Let him be admonished, first of all, that the duty of devoting himself to God, by a compliance with the terms of the gospel, is of immediate obligation; and that he is guilty, and becoming more and more guilty, in the neglect of it. -- For is not this duty reasonable? Is it not due to God, as a Creator, as a Preserver, and especially as a Redeemer, that every human being should love him with all his affections, and serve him to the extent of his powers? And if the sinner has never done this hitherto, nay, if he has never ceased from a course of rebellion against God, and has not performed a single act from a regard to his authority, surely it is reasonable that he should change his course without delay; that he should at once wake, not only to a sense, but to a performance, of the duties which God requires of him. Would it be right that a child, who had broken away from parental restraints, and set at naught parental love, when pressed to submit to a father's authority, and return to a father's aims, should plead that he had not wounded and insulted that father as long as he wished; and that though he felt the obligation to yield, yet he did not consider it as binding him to do so immediately? Would it be right for a rebel, when urged to throw down arms against a wise and benevolent sovereign, to acknowledge the reasonableness of the requisition for a future day, but to deny it in respect to the present? Let not the sinner, then, dream that he has any excuse for continuing unreconciled to God for an hour. Press him with the obligation of immediate repentance, and faith, and submission to God. Endeavour to make him feel, that, apart from all considerations of personal interest, this is a duty which he owes to God, and which ought to press upon him with the weight of a mountain, until he has discharged it.
Let the awakened sinner be admonished, farther, that the present is the best time for securing his soul's salvation, -- For then there are facilities for becoming religious which do not exist at any other period. Supposing him, as I here do, to be in the midst of a revival, there is an energy and efficiency in all the means of grace, which is, to a great extent, peculiar to such a scene. Ministers are encouraged to preach with unaccustomed earnestness, and are enabled to bring out the truth of God with great pungency and effect. Christians, too, pray with unwonted fervour, and converse with peculiar fidelity; and there is the current of example setting strongly in favour of religion; and the very atmosphere around seems to be pervaded by deep solemnity; and, with all this, the sinner's own attention is awake, and the Holy Spirit is striving with him to bring him to repentance. Let him be inquired of what circumstances can exist more favourable to his conversion than now exist. Let him be reminded, that he has no reason to expect that such an assemblage of circumstances will again occur in the course of his life; and that even if they should, the same disposition which would lead him to resist the Spirit now, might lead him to resist it then. Dwell upon the appalling fact, that trifling with divine influences must serve greatly to harden the heart; and that if he return to the world, from the point which he has now gained, he will, in all probability, go back to a point of obduracy, at which he will be left, without any farther divine interposition, to take his own way, down to the chambers of eternal death.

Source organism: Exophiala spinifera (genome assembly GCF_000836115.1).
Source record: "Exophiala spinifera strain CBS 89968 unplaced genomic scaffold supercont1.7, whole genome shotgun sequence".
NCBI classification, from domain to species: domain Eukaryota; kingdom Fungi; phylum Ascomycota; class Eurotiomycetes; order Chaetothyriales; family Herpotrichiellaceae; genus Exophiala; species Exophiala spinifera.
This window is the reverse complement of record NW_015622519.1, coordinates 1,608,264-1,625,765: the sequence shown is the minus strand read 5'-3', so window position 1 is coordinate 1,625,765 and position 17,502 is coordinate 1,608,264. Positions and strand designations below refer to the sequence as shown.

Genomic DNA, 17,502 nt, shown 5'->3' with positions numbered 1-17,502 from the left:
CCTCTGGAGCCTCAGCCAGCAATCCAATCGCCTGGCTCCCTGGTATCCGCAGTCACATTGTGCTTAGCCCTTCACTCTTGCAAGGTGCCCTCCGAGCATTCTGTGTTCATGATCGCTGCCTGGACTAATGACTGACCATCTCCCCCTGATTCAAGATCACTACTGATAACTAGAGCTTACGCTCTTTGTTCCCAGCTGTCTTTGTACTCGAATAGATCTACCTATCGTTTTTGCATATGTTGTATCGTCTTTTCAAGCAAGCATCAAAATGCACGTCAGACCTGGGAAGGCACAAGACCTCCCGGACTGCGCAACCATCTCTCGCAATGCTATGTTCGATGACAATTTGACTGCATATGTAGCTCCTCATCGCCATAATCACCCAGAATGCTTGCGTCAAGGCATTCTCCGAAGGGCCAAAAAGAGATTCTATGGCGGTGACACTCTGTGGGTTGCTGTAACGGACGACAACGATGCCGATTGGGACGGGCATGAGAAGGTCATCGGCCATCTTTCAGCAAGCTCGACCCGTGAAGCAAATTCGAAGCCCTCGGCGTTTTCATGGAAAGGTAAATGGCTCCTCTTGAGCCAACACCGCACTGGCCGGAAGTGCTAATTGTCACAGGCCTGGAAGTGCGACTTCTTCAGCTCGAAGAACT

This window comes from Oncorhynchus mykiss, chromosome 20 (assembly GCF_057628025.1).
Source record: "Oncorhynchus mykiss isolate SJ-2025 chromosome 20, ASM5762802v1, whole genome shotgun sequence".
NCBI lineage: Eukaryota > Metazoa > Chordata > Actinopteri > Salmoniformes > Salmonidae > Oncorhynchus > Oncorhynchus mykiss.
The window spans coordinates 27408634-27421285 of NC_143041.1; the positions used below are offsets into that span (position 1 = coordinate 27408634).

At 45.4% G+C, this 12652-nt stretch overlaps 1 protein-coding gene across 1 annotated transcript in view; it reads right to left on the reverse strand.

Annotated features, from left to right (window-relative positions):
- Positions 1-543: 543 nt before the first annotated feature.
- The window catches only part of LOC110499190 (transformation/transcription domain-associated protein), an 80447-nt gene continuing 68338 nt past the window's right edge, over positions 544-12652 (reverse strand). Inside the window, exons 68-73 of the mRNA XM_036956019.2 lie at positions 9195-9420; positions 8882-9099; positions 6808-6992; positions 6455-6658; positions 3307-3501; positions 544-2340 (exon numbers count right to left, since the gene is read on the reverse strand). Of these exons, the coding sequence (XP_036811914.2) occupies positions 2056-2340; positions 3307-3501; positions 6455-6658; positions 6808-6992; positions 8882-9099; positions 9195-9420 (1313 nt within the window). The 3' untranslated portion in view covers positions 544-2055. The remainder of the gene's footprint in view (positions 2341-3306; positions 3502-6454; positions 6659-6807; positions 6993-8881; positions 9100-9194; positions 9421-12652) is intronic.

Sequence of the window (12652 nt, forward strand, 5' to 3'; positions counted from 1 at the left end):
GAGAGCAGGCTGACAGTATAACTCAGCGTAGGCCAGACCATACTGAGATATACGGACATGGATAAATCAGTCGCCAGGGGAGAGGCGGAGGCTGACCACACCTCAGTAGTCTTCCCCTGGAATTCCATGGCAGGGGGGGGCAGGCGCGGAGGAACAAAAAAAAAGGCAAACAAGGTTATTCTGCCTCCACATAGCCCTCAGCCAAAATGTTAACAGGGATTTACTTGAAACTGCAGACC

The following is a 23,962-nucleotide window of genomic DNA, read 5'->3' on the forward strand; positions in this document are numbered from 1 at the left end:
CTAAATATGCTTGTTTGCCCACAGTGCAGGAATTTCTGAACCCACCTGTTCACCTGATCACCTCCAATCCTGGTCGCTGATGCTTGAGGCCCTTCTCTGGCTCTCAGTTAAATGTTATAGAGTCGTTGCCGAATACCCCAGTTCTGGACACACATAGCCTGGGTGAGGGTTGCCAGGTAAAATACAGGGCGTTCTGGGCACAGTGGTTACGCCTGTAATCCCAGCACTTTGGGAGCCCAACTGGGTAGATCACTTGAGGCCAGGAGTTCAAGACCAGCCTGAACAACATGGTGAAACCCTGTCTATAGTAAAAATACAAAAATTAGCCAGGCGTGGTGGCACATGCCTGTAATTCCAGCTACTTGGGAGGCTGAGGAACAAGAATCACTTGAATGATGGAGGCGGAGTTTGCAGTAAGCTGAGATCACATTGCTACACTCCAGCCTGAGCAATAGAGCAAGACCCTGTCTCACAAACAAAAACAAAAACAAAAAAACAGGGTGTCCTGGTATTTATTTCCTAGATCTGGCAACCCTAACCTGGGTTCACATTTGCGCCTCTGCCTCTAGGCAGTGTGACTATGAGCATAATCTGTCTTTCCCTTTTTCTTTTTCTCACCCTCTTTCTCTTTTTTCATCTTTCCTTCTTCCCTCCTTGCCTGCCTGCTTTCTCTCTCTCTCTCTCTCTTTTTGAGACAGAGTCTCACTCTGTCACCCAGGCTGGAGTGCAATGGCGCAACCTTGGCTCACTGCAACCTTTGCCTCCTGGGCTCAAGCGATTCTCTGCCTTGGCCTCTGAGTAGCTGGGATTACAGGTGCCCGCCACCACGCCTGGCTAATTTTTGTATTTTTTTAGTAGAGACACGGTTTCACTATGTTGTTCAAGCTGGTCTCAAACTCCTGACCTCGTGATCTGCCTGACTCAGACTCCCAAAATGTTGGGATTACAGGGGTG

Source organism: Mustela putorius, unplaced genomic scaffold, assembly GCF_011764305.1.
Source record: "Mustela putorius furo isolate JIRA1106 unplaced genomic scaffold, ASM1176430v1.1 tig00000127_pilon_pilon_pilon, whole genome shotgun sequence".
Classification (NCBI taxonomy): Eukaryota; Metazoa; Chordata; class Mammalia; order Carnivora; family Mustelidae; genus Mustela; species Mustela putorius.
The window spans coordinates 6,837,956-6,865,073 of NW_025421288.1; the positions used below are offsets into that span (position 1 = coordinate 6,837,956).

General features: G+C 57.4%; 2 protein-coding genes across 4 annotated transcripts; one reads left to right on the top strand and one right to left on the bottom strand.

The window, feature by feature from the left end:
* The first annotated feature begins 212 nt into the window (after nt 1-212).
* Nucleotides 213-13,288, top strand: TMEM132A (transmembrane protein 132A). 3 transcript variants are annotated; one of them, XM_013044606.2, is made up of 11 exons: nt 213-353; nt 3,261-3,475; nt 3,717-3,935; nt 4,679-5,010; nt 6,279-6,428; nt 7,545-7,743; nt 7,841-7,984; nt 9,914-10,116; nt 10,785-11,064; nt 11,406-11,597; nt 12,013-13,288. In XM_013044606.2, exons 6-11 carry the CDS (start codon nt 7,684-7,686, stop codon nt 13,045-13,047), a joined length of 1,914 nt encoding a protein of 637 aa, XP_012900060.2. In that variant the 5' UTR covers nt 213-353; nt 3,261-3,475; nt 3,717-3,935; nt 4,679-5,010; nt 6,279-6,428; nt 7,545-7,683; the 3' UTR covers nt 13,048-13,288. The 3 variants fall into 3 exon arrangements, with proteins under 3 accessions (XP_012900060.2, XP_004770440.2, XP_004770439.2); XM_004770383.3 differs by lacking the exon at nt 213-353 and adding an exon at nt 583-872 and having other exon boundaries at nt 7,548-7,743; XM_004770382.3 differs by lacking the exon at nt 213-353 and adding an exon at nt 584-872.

Admonish him, farther, that he is in danger, from various causes, of losing his serious impressions. -- This is a point, in relation to which he may not improbably think himself safe; and though he may not be able to anticipate any favourable result of his convictions, yet so pungent and overwhelming are they, that he cannot realize that there is any danger of their leaving him. But even the strongest religious impressions are sometimes driven away from the soul almost in an hour; though, in general, the process is a gradual and almost imperceptible one. Admonish him to beware of the levities of the world; for one light conversation with a careless friend may change decisively the current of his thoughts. Guard him against the influence of worldly care, even of his necessary daily employments; for any thing of a mere worldly nature, that occupies the mind, is liable to turn it off from the great subject of salvation. Caution him, also, against yielding to a false shame; for this cannot long prevail without grieving away the Holy Spirit. Urge upon him the importance of holding God's truth to his mind as constantly as possible, that thus the impressions which have already been made by it may have no opportunity to escape. And, to give the greatest effect to all these cautions, point him to examples, in the way of illustrating them; and let him know, that there are multitudes, now in the ranks of profligacy and infidelity, who once even trembled under the awakening influences of God's Spirit. In view of the tremendous evil which must result from the departure of this divine Agent from the soul, on the one hand, and of the ease with which he may be grieved away, on the other, you are to ring a monitory peal in the ear of the awakened sinner, adapted to make him cherish his impressions with the most watchful diligence.